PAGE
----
We won't be blown away: No to Derryadd Windfarm group vow to fight controversial Bord na Móna plan

Liam Cosgrove

Reporter:

Liam Cosgrove

Email:

newsroom@longfordleader.ie

Derryadd Wind Farm protest

Local residents protesting outside Mount Dillon works in Lanesboro in August.

Controversial plans to develop a major wind farm in south Longford will be challenged until every conceivable avenue of opposition has been exhausted, protestors have warned.

Members from the ‘No to Derryadd Wind Farm’ group issued the sobering warning this week, a matter of hours after Bord na Móna confirmed its intention to lodge plans for a 24-strong wind turbine development with An Bord Pleanala by next Thursday (January 31).

As revealed on the Leader’s website longfordleader.ie on Monday, the semi state firm said it would be seeking a 10-year planning permission and 30-year operational life from the date of commissioning of the entire wind farm.

The firm insisted the development will support the company’s transitioning away from peat towards more environmentally friendly forms of energy.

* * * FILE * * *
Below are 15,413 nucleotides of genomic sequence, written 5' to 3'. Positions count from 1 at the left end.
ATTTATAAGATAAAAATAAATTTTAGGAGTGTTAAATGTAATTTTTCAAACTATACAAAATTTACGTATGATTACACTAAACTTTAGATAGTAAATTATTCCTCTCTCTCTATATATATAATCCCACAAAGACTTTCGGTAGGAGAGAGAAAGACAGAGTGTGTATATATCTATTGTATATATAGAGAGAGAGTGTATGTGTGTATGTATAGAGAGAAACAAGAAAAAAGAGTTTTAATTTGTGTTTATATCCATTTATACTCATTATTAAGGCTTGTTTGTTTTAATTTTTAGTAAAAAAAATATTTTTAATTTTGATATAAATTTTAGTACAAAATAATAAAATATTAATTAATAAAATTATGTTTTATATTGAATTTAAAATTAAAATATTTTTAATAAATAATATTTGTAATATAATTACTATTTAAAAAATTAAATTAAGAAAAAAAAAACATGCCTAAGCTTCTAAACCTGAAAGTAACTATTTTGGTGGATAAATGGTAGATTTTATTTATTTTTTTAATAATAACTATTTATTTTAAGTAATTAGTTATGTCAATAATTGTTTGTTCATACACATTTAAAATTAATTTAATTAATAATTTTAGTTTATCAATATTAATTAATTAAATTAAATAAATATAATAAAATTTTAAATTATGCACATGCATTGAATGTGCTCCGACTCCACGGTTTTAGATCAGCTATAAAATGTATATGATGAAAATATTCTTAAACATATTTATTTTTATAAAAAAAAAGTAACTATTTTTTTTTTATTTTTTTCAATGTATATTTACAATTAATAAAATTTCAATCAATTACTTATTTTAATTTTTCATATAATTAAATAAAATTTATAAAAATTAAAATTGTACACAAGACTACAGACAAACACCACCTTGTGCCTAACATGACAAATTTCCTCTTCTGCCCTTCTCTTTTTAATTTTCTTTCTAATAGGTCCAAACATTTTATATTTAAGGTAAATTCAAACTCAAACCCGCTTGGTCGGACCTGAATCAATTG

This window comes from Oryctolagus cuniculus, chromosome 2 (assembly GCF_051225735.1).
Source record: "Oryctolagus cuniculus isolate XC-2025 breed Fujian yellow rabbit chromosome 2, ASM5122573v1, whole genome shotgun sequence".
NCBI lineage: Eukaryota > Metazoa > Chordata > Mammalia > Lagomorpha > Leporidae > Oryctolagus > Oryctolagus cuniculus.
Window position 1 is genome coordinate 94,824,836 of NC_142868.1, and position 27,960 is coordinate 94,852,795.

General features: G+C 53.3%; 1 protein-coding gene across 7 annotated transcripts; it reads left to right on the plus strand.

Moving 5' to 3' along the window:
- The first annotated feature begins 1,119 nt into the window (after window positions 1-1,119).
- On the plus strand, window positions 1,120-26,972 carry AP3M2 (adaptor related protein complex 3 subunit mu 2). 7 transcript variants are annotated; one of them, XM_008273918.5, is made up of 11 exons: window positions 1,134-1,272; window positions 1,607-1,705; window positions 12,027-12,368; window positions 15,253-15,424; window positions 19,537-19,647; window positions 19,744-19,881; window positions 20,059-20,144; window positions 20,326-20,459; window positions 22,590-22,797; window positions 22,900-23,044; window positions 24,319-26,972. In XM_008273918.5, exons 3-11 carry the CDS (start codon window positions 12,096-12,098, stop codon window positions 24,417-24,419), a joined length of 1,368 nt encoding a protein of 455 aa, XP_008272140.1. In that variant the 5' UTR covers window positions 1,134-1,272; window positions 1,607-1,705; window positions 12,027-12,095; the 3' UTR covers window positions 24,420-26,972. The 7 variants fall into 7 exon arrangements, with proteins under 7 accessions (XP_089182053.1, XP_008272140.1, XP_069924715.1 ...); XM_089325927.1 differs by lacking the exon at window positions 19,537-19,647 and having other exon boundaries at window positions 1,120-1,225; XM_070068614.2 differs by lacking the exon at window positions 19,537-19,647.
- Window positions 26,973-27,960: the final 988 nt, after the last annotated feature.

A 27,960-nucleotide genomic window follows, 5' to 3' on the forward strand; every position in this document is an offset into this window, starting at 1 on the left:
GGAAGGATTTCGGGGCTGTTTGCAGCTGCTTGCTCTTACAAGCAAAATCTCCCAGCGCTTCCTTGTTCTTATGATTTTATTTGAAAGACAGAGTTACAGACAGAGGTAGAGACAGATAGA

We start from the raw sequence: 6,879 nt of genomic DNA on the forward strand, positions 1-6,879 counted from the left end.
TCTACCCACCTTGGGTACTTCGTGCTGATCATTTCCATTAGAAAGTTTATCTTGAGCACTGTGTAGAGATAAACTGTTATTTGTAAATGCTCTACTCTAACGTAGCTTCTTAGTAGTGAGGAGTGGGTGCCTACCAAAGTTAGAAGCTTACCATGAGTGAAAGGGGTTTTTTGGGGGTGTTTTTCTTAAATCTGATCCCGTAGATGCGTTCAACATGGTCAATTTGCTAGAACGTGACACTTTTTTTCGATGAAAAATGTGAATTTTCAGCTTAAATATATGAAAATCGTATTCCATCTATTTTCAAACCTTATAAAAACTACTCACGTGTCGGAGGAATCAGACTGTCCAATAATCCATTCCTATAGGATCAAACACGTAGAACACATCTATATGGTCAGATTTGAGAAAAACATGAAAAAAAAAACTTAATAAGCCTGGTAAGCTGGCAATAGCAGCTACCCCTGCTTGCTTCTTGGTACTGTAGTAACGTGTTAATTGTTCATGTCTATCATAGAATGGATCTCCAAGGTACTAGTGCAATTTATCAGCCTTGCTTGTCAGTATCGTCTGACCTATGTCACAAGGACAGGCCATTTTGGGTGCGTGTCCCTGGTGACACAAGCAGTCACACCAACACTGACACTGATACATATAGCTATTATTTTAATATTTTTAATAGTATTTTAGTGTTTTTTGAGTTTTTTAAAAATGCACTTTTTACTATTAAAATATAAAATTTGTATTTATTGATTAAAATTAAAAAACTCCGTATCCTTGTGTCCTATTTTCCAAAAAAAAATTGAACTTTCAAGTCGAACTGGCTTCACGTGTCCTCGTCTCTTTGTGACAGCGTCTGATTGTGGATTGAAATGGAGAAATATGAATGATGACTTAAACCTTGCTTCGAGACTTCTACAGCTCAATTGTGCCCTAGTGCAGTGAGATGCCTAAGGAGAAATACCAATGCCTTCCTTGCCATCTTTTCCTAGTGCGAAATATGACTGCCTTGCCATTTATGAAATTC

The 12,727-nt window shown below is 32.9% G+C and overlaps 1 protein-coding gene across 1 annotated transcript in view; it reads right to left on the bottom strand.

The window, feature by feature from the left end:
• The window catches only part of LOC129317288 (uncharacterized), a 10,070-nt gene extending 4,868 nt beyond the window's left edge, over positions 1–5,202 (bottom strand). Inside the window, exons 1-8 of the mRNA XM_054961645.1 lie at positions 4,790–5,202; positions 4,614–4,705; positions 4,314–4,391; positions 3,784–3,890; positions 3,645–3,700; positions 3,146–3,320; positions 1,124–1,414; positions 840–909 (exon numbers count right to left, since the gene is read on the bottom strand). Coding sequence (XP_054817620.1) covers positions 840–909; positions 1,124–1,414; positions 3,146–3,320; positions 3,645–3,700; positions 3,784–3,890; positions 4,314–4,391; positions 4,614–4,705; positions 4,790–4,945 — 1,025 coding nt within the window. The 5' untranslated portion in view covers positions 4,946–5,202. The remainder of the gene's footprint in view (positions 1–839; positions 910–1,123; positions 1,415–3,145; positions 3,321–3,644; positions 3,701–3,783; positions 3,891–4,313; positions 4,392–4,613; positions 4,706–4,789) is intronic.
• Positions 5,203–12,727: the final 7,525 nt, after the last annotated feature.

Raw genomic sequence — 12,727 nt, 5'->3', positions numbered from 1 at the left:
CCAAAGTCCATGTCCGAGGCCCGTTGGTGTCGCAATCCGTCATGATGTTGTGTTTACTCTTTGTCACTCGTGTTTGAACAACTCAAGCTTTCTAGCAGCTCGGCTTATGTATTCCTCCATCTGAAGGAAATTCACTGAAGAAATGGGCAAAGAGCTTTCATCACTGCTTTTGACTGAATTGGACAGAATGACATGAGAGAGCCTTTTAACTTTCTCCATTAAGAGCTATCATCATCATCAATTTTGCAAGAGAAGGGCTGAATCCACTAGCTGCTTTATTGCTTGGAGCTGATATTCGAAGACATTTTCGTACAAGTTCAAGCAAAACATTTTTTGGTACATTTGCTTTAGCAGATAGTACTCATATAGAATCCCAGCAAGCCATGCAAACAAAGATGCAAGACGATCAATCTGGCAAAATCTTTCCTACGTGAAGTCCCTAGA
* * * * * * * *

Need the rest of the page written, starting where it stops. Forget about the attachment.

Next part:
Also read: Bord Na Móna to lodge controversial Longford windfarm plans

Niall Dennigan, PRO with the group, said despite the imminent nature of the planned submission, little had changed.

“We are obviously disappointed to find out in the media of what they (Bord na Móna) plan on doing especially after three years of discussions we thought they might have come back to notify residents first,” he said.

Mr Dennigan stood firm in how the group intended to view the latest twist in the ongoing controversy, insisting further meetings and talks over the affair were already being considered.

“Absolutely not,” was his response to any suggestions the organisation were planning to take the Bord na Móna proposals lying down. “This will have a major, major impact on tourism if it goes ahead and once that happens the economy starts to suffer and so to do jobs.”

Also read: Bord na Móna unfazed by Longford County Council's wind turbine levy increases

He also said many questions still remained, one of which centred on the positioning and overall height of the mooted 185 metre high turbines.

Mr Dennigan was not alone in his criticism of Bord na Móna’s announcement on Monday with local Fine Gael Cllr Micheal Carrigy describing its timing as “disingenuous” and uncalled for.

“To do it (the announcement) in the way they did is out of order especially with the way it seems they are trying to circumvent the new (planning) guidelines which I hoped would not be the case,” he said.

Also read: Derryadd residents say Bord na Móna will not 'divide and conquer' them